This is what is meant by his being in a state of probation. For any person is strictly and properly in a state of probation, when future good or evil is suspended upon his future conduct. Thus Solomon placed Shimei in a state of probation, when he suspended his life or death upon the condition of his keeping within, or going beyond, the bounds he had set him. So God the Father made great and precious promises to Christ, upon the condition of his perfect faithfulness in performing the work of redemption; and such conditional promises of good placed him in a state of probation, in respect to his future conduct. His Father promised, in the forty-second of Isaiah, to strengthen and uphold him in his great and arduous mediatorial work. “Behold my servant, whom I uphold; mine elect in whom my soul delighteth: I have put my Spirit upon him; he shall bring forth judgment to the Gentiles. He shall not cry, nor lift up, nor cause his voice to be heard in the street. A bruised reed shall he not break, and the smoking flax shall he not quench : he shall bring forth judgment unto truth. He shall not fail, nor be discouraged, till he have set judgment in the earth: and the isles shall wait for his law. Thus saith God the Lord, he that created the heavens and stretched them out; he that spread forth the earth, and that which cometh out of it; he that giveth breath unto the people upon it, and spirit to them that walk therein; I the Lord have called thee in righteousness, and will hold thine hand, and will keep thee, and give thee for a covenant to the people, for a light to the Gentiles; to open the blind eyes, to bring out the prisoners from the prison, and them that sit in darkness out of the prison house.” In the fifty-third chapter of this prophecy, the Father promises to reward him for his obedience and sufferings. After representing God as bruising and grieving him, by making his soul an offering for sin, the prophet introduces the Father as saying, “ Therefore will I divide him a portion with the great; and he shall divide the spoil with the strong; because he hath poured out his soul unto death, and was numbered among the transgressors." This was the joy set before Christ, for which he endured the cross and despised the shame. Accordingly, just before his death, he claimed the fulfilment of the promises which his Father had made to him upon condition of his perfect and persevering obedience. He says to him, “I have glorified thee on the earth: I have finished the work which thou gavest me to do.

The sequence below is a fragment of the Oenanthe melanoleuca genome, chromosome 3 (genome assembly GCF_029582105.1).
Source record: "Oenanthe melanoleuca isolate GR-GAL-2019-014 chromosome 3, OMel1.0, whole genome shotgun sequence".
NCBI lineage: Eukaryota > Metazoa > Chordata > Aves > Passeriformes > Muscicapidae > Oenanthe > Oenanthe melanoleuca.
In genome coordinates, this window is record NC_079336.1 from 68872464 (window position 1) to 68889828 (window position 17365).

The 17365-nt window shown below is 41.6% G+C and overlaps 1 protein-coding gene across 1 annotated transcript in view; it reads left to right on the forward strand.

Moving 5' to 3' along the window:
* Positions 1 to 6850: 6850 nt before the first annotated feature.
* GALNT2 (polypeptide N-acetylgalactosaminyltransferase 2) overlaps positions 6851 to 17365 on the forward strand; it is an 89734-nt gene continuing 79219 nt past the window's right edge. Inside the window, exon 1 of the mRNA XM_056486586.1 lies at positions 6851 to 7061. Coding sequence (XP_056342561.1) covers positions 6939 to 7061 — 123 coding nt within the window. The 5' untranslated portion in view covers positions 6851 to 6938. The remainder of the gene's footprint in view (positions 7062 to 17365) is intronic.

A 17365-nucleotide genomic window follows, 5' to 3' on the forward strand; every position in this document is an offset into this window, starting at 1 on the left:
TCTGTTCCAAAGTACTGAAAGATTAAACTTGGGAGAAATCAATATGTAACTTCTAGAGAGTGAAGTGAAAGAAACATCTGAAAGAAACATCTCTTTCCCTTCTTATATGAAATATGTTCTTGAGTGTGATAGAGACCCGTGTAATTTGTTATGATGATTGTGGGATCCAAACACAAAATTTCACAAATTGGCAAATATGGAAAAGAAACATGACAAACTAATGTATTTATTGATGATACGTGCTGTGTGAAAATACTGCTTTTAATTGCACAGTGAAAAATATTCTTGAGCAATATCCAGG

And now, O Father, glorify thou me with thine own self; with the glory which I had with thee before the world was." This promise the apostle tells us the Father has actually fulfilled. He says, “ Let this mind be in you, which was also in Christ Jesus; who being in the form of God, thought it not robbery to be equal with God; but made himself of no reputation, and took upon him the form of a servant, and was made in the likeness of men; and being found in fashion as a man, he humbled himself, and became obedient unto death, even the death of the cross. Wherefore God also hath highly exalted him, and given him a name which is above every name; that at the name of Jesus every knee should bow, of things in heaven, and things in earth, and things under the earth; and that every tongue should confess, that Jesus Christ is Lord, to the glory of God the Father.” Thus God the Father treated Christ as having been perfectly faithful through his whole probationary state. Besides, it is expressly said that Christ was placed in a state of probation, to qualify him for his mediatorial work. The apostle, in his epistle to the Hebrews, says, "Forasmuch then as the children are partakers of flesh and blood, he also himself likewise took part of the same; that through death he might destroy him that had the power of death, that is, the devil. - For verily he took not on him the nature of angels; but he took on him the seed of Abraham. Wherefore in all things it behooved him to be made like unto his brethren, that he might be a merciful and faithful high priest in things pertaining to God, to make reconciliation for the sins of the people. For in that he himself hath suffered, being tempted, he is able to succor them that are tempted." Accordingly we find that Christ actually passed through the most fiery trials. He was tried in the wilderness by Satan, who offered him the whole world if he would only worship him. He was tried by his enemies. He was tried by his disciples. He was tried in the garden. He was tried before the tribunal of Pilate. And he was still more severely tried on the cross. He was a man of sorrows, and acquainted with grief from his birth to his death. Thus it appears that Christ was really man, as he had a human body, a human soul, and a dependent nature, and was made under law, and placed in a state of dependence and probation. The inspired writers have given us as clear, as full, and as positive evidence of the humanity of Christ, as of any truth or fact they have recorded concerning any man they have mentioned.